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Plant Highlight: Cheiridopsis robusta

January 2018

The genus Cheiridopsis contains about 25 species from the winter-rainfall area along the west coast of South Africa and into southwestern Namibia. They are clump-forming leaf-succulents belonging to the Aizoaceae, or Ice Plant Family, with their leaves ranging from rounded to beak-like to finger-like. Their showy flowers come mainly in the winter months, with yellow being the most common color. Cheiridopsis robusta has a more extensive distribution than other species in the genus, and is found both in Namaqualand (a dry region in northwestern South Africa) and across the border in the southwest corner of Namibia. Its gray-green beak-like leaves are borne in pairs, each one having a flat face and a back side which is hump-backed and keeled toward the tip. When the pair first emerges, the two faces are tightly pressed together, but over time they separate, and the next year’s pair pushes out from between them.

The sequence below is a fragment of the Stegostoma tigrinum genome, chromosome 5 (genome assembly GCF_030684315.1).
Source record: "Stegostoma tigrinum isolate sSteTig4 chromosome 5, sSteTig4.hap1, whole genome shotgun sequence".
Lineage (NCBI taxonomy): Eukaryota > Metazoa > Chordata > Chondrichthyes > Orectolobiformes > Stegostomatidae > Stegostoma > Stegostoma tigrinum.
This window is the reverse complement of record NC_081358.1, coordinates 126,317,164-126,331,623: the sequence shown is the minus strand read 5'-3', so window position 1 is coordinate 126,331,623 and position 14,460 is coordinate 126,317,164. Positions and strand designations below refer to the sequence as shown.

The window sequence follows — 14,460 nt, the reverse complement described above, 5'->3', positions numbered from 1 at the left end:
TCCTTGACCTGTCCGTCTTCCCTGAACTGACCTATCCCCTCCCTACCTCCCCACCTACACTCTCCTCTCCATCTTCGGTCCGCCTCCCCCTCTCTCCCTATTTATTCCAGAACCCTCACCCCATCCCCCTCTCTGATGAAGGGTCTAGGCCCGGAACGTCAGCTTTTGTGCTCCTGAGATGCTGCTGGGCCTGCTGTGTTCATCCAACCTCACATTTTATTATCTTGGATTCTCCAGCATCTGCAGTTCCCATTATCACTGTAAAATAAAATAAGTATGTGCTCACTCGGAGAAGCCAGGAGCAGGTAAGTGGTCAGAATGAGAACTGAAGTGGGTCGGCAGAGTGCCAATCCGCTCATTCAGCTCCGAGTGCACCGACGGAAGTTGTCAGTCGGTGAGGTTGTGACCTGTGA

Like most species of Cheiridopsis, C. robusta is winter-flowering, and at the Ruth Bancroft Garden it usually begins in November or December, ending in late January to March.The showy flowers are held on short stalks, and have a diameter of 1⅔ to 2¼ inches (42-58 mm).Although yellow is the usual color for the species, there are populations with cream flowers as well, and occasionally the flowers may be coppery-tinged or purple-tinged. The flowers open in the middle of the day and close again at the end of the day.

In its native habitat, Cheiridopsis robusta gets 4 inches or less of annual rainfall. However, if given full sun and excellent drainage, it can be grown in our less arid conditions. It can endure winter cold down to at least 27°F (nearly -3°C), but should be protected in the event of extended spells below freezing.